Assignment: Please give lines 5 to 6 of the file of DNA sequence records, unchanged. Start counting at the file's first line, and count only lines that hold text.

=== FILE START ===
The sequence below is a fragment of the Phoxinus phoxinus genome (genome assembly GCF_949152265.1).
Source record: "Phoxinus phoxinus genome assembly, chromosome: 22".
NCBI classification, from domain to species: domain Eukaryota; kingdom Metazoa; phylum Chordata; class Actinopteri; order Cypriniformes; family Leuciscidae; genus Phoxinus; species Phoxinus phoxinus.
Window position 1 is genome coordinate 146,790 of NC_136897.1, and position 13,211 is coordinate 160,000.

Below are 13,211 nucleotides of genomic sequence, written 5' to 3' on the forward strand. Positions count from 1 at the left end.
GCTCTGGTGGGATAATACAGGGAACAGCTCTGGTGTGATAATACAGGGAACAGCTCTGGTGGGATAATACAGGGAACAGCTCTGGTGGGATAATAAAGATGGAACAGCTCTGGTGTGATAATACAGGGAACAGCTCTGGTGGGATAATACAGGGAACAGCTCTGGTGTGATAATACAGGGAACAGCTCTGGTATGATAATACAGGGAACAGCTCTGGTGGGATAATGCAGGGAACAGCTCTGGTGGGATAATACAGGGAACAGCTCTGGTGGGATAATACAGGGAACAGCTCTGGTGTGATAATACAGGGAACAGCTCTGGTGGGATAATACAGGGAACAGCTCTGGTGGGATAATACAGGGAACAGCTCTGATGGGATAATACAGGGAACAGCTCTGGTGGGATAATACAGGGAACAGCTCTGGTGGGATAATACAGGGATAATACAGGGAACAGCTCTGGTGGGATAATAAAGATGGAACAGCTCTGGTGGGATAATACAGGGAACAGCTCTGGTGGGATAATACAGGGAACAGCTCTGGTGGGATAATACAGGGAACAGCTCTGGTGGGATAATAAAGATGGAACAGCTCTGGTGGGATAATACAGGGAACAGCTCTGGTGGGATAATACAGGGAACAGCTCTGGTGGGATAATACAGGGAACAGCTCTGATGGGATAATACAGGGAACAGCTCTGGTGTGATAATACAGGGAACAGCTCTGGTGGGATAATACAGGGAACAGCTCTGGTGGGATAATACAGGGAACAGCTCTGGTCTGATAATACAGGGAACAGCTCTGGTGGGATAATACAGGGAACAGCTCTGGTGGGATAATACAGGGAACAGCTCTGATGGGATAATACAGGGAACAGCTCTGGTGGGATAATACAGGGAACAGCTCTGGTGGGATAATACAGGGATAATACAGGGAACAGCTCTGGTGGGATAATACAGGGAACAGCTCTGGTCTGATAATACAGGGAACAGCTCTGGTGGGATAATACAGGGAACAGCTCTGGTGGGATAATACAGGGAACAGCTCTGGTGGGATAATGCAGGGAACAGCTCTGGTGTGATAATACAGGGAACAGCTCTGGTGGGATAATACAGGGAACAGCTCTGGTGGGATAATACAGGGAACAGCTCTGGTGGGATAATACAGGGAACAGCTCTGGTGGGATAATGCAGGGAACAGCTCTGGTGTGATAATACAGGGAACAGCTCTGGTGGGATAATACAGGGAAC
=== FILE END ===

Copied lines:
Below are 13,211 nucleotides of genomic sequence, written 5' to 3' on the forward strand. Positions count from 1 at the left end.
GCTCTGGTGGGATAATACAGGGAACAGCTCTGGTGTGATAATACAGGGAACAGCTCTGGTGGGATAATACAGGGAACAGCTCTGGTGGGATAATAAAGATGGAACAGCTCTGGTGTGATAATACAGGGAACAGCTCTGGTGGGATAATACAGGGAACAGCTCTGGTGTGATAATACAGGGAACAGCTCTGGTATGATAATACAGGGAACAGCTCTGGTGGGATAATGCAGGGAACAGCTCTGGTGGGATAATACAGGGAACAGCTCTGGTGGGATAATACAGGGAACAGCTCTGGTGTGATAATACAGGGAACAGCTCTGGTGGGATAATACAGGGAACAGCTCTGGTGGGATAATACAGGGAACAGCTCTGATGGGATAATACAGGGAACAGCTCTGGTGGGATAATACAGGGAACAGCTCTGGTGGGATAATACAGGGATAATACAGGGAACAGCTCTGGTGGGATAATAAAGATGGAACAGCTCTGGTGGGATAATACAGGGAACAGCTCTGGTGGGATAATACAGGGAACAGCTCTGGTGGGATAATACAGGGAACAGCTCTGGTGGGATAATAAAGATGGAACAGCTCTGGTGGGATAATACAGGGAACAGCTCTGGTGGGATAATACAGGGAACAGCTCTGGTGGGATAATACAGGGAACAGCTCTGATGGGATAATACAGGGAACAGCTCTGGTGTGATAATACAGGGAACAGCTCTGGTGGGATAATACAGGGAACAGCTCTGGTGGGATAATACAGGGAACAGCTCTGGTCTGATAATACAGGGAACAGCTCTGGTGGGATAATACAGGGAACAGCTCTGGTGGGATAATACAGGGAACAGCTCTGATGGGATAATACAGGGAACAGCTCTGGTGGGATAATACAGGGAACAGCTCTGGTGGGATAATACAGGGATAATACAGGGAACAGCTCTGGTGGGATAATACAGGGAACAGCTCTGGTCTGATAATACAGGGAACAGCTCTGGTGGGATAATACAGGGAACAGCTCTGGTGGGATAATACAGGGAACAGCTCTGGTGGGATAATGCAGGGAACAGCTCTGGTGTGATAATACAGGGAACAGCTCTGGTGGGATAATACAGGGAACAGCTCTGGTGGGATAATACAGGGAACAGCTCTGGTGGGATAATACAGGGAACAGCTCTGGTGGGATAATGCAGGGAACAGCTCTGGTGTGATAATACAGGGAACAGCTCTGGTGGGATAATACAGGGAAC